In Toronto, 26.8 per cent of children — about one in four — live beneath the poverty line. That’s the highest percentage of poverty among urban centres in Canada. Along with poverty comes food insecurity; since 2008, the city’s inner suburbs have seen a 48 per cent increase in food bank use, including children.
Having a job is no longer enough to ensure food security. Factors such as precarious work and lack of affordable housing can impact a household’s ability to put food on the table. Imagine a City spoke to frontline community workers and poverty experts on the long-lasting side effects of hunger, as well as innovative programs that are helping to tackle this issue right here at home.
What are some of the root causes of child hunger in the GTA?
“We’re looking at a city where there are so many people who are struggling, but food insecurity becomes a by-product of that — it’s one of the symptoms of people who are income-insecure,” says Shoba Adore, executive director of United Way-supported Braeburn Neighbourhood Place. “It’s about affordable housing, decent wages, employment that’s not precarious.” Income insecurity leads to food insecurity, and it’s much more pervasive than many realize; even those with a job (or multiple jobs) don’t always have enough to eat on a regular basis.
“By the time they pay for their rent and transit there isn’t money for food,” says Dr. Elizabeth Lee Ford-Jones, project investigator at The Hospital for Sick Children and a professor in the Department of Pediatrics at the University of Toronto. For many parents, she says not having enough money to feed their children is a terrible shame. They may “slink along to food banks” or deny the problem exists; in some cases, they keep their kids home from school if they don’t have lunch money.
What are the long-term effects of child hunger?
Research conducted by Ford-Jones and McMaster University’s Janice Ke found that food insecurity and hunger lead to a number of health-related issues. In children, it’s associated with delays in socioemotional, cognitive and motor development; higher levels of hyperactivity, inattention and poor memory; higher frequency of chronic illness; and increased risk of childhood obesity. For youth, there’s increased risk for depression and suicidal ideation, as well as mood, behaviour and substance abuse disorders.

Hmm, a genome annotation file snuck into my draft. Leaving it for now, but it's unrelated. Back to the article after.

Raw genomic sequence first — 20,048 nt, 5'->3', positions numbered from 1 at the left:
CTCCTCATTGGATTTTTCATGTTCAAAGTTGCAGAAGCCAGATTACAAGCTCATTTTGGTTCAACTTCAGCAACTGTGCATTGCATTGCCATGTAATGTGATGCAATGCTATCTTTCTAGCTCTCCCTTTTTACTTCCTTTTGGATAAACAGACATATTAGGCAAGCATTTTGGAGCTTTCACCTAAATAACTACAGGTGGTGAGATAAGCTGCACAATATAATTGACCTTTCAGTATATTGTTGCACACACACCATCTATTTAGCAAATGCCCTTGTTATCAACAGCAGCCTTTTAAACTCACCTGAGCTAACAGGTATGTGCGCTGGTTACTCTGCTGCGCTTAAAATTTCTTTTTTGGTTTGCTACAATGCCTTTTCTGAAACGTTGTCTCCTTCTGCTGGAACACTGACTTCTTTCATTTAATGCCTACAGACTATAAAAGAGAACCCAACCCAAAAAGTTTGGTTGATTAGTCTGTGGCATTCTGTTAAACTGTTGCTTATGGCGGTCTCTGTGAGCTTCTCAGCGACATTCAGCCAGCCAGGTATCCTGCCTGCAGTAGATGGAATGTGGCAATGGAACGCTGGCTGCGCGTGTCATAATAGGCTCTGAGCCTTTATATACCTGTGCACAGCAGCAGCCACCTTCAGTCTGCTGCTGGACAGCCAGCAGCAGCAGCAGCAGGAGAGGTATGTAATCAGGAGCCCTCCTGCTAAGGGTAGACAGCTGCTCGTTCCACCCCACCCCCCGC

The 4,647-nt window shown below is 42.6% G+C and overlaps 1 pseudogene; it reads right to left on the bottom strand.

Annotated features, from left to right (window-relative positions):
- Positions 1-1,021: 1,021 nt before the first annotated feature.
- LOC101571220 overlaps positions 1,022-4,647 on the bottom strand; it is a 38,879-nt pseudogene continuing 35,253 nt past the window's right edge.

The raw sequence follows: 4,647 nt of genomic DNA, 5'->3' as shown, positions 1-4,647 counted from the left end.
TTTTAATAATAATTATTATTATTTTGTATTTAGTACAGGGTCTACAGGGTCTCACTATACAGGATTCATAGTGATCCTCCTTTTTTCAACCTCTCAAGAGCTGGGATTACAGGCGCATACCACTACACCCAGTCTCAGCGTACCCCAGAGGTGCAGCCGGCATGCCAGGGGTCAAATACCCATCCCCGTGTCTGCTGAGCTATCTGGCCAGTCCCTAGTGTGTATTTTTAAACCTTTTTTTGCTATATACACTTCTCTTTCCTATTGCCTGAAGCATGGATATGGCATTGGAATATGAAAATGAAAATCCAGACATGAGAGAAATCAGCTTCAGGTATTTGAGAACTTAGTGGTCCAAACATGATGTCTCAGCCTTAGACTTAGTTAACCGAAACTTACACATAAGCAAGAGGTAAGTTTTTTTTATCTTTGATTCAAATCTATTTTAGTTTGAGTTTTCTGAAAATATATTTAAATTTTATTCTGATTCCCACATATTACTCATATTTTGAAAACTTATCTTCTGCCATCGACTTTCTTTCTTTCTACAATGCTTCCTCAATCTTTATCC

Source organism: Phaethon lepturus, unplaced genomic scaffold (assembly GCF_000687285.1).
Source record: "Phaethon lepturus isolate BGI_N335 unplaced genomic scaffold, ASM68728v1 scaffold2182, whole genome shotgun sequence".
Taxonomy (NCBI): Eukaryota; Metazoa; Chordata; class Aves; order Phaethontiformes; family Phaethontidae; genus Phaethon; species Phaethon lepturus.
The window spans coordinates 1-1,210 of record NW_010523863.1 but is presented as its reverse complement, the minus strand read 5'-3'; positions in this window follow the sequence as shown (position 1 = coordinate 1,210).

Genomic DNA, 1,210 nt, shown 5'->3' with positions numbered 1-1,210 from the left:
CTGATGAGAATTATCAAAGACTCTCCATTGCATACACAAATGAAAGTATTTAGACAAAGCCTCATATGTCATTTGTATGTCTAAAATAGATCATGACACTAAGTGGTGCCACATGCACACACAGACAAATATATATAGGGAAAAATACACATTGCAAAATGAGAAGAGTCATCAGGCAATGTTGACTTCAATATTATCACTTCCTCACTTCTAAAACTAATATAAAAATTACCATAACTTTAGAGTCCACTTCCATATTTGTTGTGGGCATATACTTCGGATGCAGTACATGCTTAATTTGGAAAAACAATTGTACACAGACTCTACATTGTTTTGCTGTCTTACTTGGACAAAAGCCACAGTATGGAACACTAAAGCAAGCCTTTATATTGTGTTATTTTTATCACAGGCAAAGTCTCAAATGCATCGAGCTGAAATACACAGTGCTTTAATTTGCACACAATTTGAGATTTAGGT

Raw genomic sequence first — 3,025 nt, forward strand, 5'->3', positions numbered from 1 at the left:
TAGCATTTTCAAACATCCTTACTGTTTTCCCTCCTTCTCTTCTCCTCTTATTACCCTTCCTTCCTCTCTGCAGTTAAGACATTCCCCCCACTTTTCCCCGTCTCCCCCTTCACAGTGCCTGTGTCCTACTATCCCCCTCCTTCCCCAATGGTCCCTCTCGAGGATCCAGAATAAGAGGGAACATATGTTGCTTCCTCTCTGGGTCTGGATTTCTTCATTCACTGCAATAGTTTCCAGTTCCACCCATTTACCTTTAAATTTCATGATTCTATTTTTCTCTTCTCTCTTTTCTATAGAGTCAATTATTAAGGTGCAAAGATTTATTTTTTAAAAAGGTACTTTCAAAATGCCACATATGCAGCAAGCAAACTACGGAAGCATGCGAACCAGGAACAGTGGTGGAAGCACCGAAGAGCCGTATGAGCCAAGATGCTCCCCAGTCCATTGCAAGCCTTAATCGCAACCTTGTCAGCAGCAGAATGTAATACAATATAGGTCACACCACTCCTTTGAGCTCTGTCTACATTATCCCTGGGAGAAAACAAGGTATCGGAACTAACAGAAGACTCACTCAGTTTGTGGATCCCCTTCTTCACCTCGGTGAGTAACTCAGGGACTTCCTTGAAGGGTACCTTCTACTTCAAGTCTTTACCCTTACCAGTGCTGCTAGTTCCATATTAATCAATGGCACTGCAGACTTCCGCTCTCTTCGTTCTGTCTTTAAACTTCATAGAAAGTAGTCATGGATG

“There are long-term impacts on children but also on the family — how parents basically sacrifice their own food and nutrition to provide food for their kids,” says Michael Polanyi, community worker for the Children’s Aid Society of Toronto. That takes both a physical and psychological toll on parents and the family as a unit; in some cases, parents are under so much stress and depravation themselves that they’re not able to provide for the family.
What about school programs?
There are 180,000 children in Toronto accessing either snack or lunch programs in schools, “but certainly it’s a fraction of all children going to school,” says Polanyi. “Many countries have universal hot lunch programs, like France, where they provide nutritious meals for all the kids at lunchtime.” In Canada, there is no national strategy to provide students with snacks or hot lunches; programs are typically provided by charitable organizations.
Braeburn, for example, provides enriched snack programs during afterschool activities. And while many families visit the agency to access its food programs, Braeburn is also able to offer other ‘wraparound supports’ such as lunch-and-learns for students as well as tutoring and homework assistance. It also allows students to maintain their dignity and avoid embarrassment or shame. “We try to offer programs in a universal way — it’s open and you choose to come,” says Adore. “All of our programs are free, there’s no means testing, you’re not reporting on what your income is … so you’re getting lunch but you’re also doing your homework.”
What about community-based approaches?
Food banks can help with immediate needs, but community-based initiatives like The Stop Community Food Centre can empower vulnerable populations with longer-term solutions. “The Stop is a whole food program … where the community grows the food, harvests the food, prepares the food and serves the food,” says Ford-Jones.
Community gardens allow vulnerable populations to grow some of their own food, “but also gain some income through selling food locally through farmers’ markets,” says Polanyi. Community kitchens or food hubs can also provide access to healthy, low-cost food; some also teach basic nutrition and cooking skills. United Way-supported FoodShare, for example, works with schools and communities to deliver healthy food along with food education; its FoodLink program connects community members with local low-cost food programs, such as food banks or community gardens.
What are the next steps in eradicating child hunger?
While there’s a need to expand school nutrition programs and provide better access to affordable food, fighting child hunger and fighting poverty go hand in hand. Though the federal government is developing a poverty reduction strategy, experts agree there’s a need for more funding and more action. “It’s such a wise investment for us to make that will change the long-term costs to the healthcare system,” says Adore. “We feel like we’re in the Ministry of Prevention.”